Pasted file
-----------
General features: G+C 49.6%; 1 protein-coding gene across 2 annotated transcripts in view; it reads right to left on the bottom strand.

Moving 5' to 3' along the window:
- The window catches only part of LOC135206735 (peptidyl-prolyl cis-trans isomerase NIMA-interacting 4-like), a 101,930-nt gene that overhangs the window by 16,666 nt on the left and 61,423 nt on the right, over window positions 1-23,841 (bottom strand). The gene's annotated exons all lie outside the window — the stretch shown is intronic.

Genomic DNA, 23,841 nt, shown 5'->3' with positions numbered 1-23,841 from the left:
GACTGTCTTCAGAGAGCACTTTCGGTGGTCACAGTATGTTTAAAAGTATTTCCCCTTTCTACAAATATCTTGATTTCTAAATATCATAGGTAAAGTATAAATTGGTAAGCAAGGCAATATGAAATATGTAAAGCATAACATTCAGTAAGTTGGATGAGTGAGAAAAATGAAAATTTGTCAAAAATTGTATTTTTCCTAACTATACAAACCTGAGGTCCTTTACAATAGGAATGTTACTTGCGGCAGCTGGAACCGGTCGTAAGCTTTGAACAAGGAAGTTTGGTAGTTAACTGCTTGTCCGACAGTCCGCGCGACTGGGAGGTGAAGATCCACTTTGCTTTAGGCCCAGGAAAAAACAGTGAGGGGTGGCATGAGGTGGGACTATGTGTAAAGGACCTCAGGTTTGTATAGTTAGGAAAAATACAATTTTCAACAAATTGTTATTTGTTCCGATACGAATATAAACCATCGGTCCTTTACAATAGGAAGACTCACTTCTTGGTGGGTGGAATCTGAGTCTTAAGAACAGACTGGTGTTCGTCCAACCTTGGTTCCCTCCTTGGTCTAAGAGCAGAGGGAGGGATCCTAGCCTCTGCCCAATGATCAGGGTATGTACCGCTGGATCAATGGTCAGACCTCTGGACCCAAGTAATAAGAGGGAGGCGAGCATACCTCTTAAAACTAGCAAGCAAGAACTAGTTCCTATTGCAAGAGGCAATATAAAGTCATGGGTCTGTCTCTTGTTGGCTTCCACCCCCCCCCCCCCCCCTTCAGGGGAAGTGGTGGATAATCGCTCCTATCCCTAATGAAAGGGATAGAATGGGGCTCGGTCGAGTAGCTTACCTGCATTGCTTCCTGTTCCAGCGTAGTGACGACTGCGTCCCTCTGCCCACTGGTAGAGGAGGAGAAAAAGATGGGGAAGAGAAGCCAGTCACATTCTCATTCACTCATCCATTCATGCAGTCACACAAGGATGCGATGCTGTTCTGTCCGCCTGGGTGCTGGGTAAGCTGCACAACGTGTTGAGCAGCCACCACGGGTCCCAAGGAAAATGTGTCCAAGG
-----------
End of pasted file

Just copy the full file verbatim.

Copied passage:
General features: G+C 49.6%; 1 protein-coding gene across 2 annotated transcripts in view; it reads right to left on the bottom strand.

Moving 5' to 3' along the window:
- The window catches only part of LOC135206735 (peptidyl-prolyl cis-trans isomerase NIMA-interacting 4-like), a 101,930-nt gene that overhangs the window by 16,666 nt on the left and 61,423 nt on the right, over window positions 1-23,841 (bottom strand). The gene's annotated exons all lie outside the window — the stretch shown is intronic.

Genomic DNA, 23,841 nt, shown 5'->3' with positions numbered 1-23,841 from the left:
GACTGTCTTCAGAGAGCACTTTCGGTGGTCACAGTATGTTTAAAAGTATTTCCCCTTTCTACAAATATCTTGATTTCTAAATATCATAGGTAAAGTATAAATTGGTAAGCAAGGCAATATGAAATATGTAAAGCATAACATTCAGTAAGTTGGATGAGTGAGAAAAATGAAAATTTGTCAAAAATTGTATTTTTCCTAACTATACAAACCTGAGGTCCTTTACAATAGGAATGTTACTTGCGGCAGCTGGAACCGGTCGTAAGCTTTGAACAAGGAAGTTTGGTAGTTAACTGCTTGTCCGACAGTCCGCGCGACTGGGAGGTGAAGATCCACTTTGCTTTAGGCCCAGGAAAAAACAGTGAGGGGTGGCATGAGGTGGGACTATGTGTAAAGGACCTCAGGTTTGTATAGTTAGGAAAAATACAATTTTCAACAAATTGTTATTTGTTCCGATACGAATATAAACCATCGGTCCTTTACAATAGGAAGACTCACTTCTTGGTGGGTGGAATCTGAGTCTTAAGAACAGACTGGTGTTCGTCCAACCTTGGTTCCCTCCTTGGTCTAAGAGCAGAGGGAGGGATCCTAGCCTCTGCCCAATGATCAGGGTATGTACCGCTGGATCAATGGTCAGACCTCTGGACCCAAGTAATAAGAGGGAGGCGAGCATACCTCTTAAAACTAGCAAGCAAGAACTAGTTCCTATTGCAAGAGGCAATATAAAGTCATGGGTCTGTCTCTTGTTGGCTTCCACCCCCCCCCCCCCCCCTTCAGGGGAAGTGGTGGATAATCGCTCCTATCCCTAATGAAAGGGATAGAATGGGGCTCGGTCGAGTAGCTTACCTGCATTGCTTCCTGTTCCAGCGTAGTGACGACTGCGTCCCTCTGCCCACTGGTAGAGGAGGAGAAAAAGATGGGGAAGAGAAGCCAGTCACATTCTCATTCACTCATCCATTCATGCAGTCACACAAGGATGCGATGCTGTTCTGTCCGCCTGGGTGCTGGGTAAGCTGCACAACGTGTTGAGCAGCCACCACGGGTCCCAAGGAAAATGTGTCCAAGG